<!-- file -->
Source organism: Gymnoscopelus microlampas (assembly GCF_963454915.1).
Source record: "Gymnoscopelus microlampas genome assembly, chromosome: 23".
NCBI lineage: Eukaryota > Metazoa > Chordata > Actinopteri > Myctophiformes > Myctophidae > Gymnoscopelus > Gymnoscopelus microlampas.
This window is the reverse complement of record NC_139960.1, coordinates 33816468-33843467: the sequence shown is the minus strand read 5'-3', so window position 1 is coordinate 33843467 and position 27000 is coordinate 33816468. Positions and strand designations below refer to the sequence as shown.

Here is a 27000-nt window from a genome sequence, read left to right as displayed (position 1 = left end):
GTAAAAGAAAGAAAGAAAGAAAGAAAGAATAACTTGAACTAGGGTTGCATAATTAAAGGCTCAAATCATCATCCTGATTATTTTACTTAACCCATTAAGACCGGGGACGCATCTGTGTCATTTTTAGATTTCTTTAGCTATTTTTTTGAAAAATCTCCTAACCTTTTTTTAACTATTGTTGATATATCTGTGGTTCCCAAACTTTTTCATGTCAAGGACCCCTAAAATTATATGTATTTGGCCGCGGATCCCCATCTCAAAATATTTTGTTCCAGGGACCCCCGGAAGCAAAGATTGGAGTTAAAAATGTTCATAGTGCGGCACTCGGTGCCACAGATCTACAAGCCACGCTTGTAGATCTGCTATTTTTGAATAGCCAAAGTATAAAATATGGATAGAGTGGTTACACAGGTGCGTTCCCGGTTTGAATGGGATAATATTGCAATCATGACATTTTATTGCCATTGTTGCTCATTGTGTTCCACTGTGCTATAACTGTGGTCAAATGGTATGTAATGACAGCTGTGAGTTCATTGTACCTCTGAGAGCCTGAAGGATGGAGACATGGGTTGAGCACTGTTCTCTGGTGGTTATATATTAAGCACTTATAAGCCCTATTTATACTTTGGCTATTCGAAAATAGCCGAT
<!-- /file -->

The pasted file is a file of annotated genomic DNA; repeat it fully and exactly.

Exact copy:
Source organism: Gymnoscopelus microlampas (assembly GCF_963454915.1).
Source record: "Gymnoscopelus microlampas genome assembly, chromosome: 23".
NCBI lineage: Eukaryota > Metazoa > Chordata > Actinopteri > Myctophiformes > Myctophidae > Gymnoscopelus > Gymnoscopelus microlampas.
This window is the reverse complement of record NC_139960.1, coordinates 33816468-33843467: the sequence shown is the minus strand read 5'-3', so window position 1 is coordinate 33843467 and position 27000 is coordinate 33816468. Positions and strand designations below refer to the sequence as shown.

Here is a 27000-nt window from a genome sequence, read left to right as displayed (position 1 = left end):
GTAAAAGAAAGAAAGAAAGAAAGAAAGAATAACTTGAACTAGGGTTGCATAATTAAAGGCTCAAATCATCATCCTGATTATTTTACTTAACCCATTAAGACCGGGGACGCATCTGTGTCATTTTTAGATTTCTTTAGCTATTTTTTTGAAAAATCTCCTAACCTTTTTTTAACTATTGTTGATATATCTGTGGTTCCCAAACTTTTTCATGTCAAGGACCCCTAAAATTATATGTATTTGGCCGCGGATCCCCATCTCAAAATATTTTGTTCCAGGGACCCCCGGAAGCAAAGATTGGAGTTAAAAATGTTCATAGTGCGGCACTCGGTGCCACAGATCTACAAGCCACGCTTGTAGATCTGCTATTTTTGAATAGCCAAAGTATAAAATATGGATAGAGTGGTTACACAGGTGCGTTCCCGGTTTGAATGGGATAATATTGCAATCATGACATTTTATTGCCATTGTTGCTCATTGTGTTCCACTGTGCTATAACTGTGGTCAAATGGTATGTAATGACAGCTGTGAGTTCATTGTACCTCTGAGAGCCTGAAGGATGGAGACATGGGTTGAGCACTGTTCTCTGGTGGTTATATATTAAGCACTTATAAGCCCTATTTATACTTTGGCTATTCGAAAATAGCCGAT